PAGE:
When you get to the end of the field go over the stile and take a right turn along the track. After a short distance, cross the stile on the left and then walk along the edge of the field going downhill, following the signs "Footpath to Lee". You'll be able to enjoy superb views all the way across to Wales. Follow the path down to another stile, go over it and continue along the ancient green lane. This will take you to a more modern, surfaced lane along which you can continue downhill. The lane gets more steep and turns right, at which point watch for the Coast Path sign marker at a wicket gate on your left. You'll take this way back, but before you do, why not go on down the hill to Lee? The lane takes you first to Lee Bay, where there is a hotel and bar (and transport to Ilfracombe if you've had enough!). If you turn tight at the end of the beach, following the signs for "Footpath to Lee Village", you'll get to the attractive village with toilets, tea-rooms, craft outlets, a pub and a shop.

If you now wish to return to your original route, retrace your steps back up the steep hill to the wicket gate with the coast path sign. Take the coast path - you'll find that it first rises then dips down as it crosses a stream before rising again. This route may be quite challenging, depending on your level of fitness, and you may wish to rest when you get to the bench seat at the top: from here there are  excellent views along the coast past Lee Bay and even as far as the distant Welsh coast. After you've rested, you have another descent in store, which takes you to the secluded cove called Bennett's Mouth, and then yet another ascent. (From Bennett's Mouth you can take a signed short cut which goes back Mortehoe.) If you take the full route, once you have climbed up the path out of Bennett's Mouth, you'll see Lundy Island on the horizon ahead, and Bull Point lighthouse ahead and below you. Bull Point is a location which features in "Tarka the Otter", Henry Williamson's famous novel, as Tarka follows his mate White-tip along the coast.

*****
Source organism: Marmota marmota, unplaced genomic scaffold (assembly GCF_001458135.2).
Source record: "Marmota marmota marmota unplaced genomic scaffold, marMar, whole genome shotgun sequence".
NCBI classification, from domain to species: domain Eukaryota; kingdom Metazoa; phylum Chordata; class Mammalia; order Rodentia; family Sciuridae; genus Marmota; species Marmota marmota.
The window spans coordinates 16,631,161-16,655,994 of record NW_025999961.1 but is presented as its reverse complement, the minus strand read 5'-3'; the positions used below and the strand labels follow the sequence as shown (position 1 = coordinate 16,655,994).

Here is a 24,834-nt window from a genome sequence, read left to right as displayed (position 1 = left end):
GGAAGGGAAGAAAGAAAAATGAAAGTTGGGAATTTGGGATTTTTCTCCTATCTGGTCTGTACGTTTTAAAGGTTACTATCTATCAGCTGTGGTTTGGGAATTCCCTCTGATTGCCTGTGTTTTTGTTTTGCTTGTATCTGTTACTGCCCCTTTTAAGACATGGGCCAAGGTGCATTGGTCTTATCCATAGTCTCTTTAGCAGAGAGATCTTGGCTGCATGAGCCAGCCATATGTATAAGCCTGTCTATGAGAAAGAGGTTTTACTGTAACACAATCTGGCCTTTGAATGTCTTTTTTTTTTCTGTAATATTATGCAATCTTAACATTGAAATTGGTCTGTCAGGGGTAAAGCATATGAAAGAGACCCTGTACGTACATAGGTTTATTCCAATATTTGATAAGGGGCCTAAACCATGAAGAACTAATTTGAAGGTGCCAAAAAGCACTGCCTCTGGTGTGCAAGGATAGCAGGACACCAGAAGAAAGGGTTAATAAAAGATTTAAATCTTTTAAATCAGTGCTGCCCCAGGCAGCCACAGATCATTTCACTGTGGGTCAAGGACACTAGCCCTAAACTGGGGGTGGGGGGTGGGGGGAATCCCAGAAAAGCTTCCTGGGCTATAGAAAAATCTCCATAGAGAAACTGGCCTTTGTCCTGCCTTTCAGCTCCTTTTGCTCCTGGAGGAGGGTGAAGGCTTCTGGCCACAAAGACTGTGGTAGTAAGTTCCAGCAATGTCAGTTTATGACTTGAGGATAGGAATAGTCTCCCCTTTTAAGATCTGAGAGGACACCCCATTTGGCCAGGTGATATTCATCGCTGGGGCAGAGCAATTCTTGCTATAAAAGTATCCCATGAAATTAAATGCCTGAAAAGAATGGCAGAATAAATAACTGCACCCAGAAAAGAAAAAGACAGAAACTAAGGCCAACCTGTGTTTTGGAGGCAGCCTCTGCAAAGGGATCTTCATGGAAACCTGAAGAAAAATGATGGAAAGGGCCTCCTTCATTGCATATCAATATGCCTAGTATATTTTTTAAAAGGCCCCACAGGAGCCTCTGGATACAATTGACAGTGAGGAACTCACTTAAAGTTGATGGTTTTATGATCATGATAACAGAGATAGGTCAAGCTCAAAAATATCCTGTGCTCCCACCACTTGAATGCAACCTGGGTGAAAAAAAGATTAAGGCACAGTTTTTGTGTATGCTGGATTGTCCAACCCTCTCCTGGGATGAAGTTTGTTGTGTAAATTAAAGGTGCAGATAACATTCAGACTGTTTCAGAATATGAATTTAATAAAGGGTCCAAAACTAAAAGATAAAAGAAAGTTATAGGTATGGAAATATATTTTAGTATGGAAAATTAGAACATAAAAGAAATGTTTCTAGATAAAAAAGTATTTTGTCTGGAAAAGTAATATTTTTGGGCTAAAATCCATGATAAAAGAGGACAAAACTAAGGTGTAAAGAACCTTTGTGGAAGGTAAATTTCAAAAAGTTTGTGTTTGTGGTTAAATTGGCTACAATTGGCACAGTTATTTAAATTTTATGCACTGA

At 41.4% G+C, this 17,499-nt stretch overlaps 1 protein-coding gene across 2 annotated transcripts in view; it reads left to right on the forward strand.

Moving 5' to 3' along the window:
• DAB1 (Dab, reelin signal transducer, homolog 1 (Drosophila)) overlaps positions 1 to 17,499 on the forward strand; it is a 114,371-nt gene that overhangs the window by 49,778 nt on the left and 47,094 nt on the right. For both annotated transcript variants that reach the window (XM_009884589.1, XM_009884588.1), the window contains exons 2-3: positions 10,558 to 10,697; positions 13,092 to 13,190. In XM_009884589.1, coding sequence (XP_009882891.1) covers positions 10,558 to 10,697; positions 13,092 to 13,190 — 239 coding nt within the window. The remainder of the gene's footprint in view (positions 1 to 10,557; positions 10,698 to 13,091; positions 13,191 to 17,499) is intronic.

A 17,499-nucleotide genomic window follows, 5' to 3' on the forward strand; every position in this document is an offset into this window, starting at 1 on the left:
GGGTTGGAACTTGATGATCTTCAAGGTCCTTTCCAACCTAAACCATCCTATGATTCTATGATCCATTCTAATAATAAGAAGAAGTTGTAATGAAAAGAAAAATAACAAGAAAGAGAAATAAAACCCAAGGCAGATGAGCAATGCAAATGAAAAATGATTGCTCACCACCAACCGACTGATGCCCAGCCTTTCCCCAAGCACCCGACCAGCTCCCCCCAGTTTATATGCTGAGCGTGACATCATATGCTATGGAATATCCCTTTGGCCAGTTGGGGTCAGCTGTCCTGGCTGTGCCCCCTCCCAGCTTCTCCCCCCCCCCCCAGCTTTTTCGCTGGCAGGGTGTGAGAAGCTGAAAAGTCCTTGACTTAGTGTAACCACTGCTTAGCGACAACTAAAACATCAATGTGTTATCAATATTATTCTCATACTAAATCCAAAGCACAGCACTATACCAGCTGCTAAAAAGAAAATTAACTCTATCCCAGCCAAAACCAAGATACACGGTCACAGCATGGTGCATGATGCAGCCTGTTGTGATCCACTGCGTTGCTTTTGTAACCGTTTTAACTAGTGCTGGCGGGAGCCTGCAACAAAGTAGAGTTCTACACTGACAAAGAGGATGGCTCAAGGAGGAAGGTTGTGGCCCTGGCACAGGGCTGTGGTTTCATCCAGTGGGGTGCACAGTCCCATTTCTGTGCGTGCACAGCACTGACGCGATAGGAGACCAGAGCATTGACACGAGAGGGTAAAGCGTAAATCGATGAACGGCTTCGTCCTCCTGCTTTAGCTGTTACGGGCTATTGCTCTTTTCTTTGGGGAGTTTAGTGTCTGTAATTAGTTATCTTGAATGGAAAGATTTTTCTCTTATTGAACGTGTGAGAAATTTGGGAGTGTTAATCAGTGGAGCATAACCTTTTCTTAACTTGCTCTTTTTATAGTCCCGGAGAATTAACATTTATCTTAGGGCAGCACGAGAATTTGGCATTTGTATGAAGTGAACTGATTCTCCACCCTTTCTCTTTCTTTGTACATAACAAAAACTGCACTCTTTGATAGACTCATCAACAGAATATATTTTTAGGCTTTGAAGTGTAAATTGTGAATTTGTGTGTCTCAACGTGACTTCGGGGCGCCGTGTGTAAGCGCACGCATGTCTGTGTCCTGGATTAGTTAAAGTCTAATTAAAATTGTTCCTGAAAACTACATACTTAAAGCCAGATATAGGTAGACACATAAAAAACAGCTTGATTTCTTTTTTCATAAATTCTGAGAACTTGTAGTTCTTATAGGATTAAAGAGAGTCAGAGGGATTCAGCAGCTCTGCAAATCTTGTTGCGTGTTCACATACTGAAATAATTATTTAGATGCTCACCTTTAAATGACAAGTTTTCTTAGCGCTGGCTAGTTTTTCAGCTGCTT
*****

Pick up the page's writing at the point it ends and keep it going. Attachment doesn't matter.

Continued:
Walk down besides the wall of the lighthouse, go across the access road (which forms a short cut back to Mortehoe) and climb the steps so you can continue along the coast path. There's a short, rather sharp climb up the path before it takes you down to the beach at Rockham Bay. As you go along, there's another climb before the path levels out as it approaches Morte Point. You can see the jagged rocks off shore, the cause of many shipwrecks, which possible gave the area its name (mort being French for death).

Continue walking on the path round the headland. After you've rounded the headland, the views change dramatically. You can see Lundy Island on the horizon, as well as Hartland Point, the most north-westerly point of Devon, in the far distance. Take the coast path until you get to a bench where the grassy path forks: take the left hand fork, walk inland and uphill towards the bracken- and gorse-covered hills. When you get to the next fork, go left, and continue to walk uphill. Your path is joined by another on the left; keep going upwards towards a stone wall, but as you approach the wall, do not go over the stile but bear left, so as to keep the wall on your right. Follow the path uphill, going past a National Trust monument/cairn, after which you pass through a metal gate - watch for Mortehoe Cemetery as you continue along the tarmac path to Mortehoe Church. You can then find your way back to the centre of the village.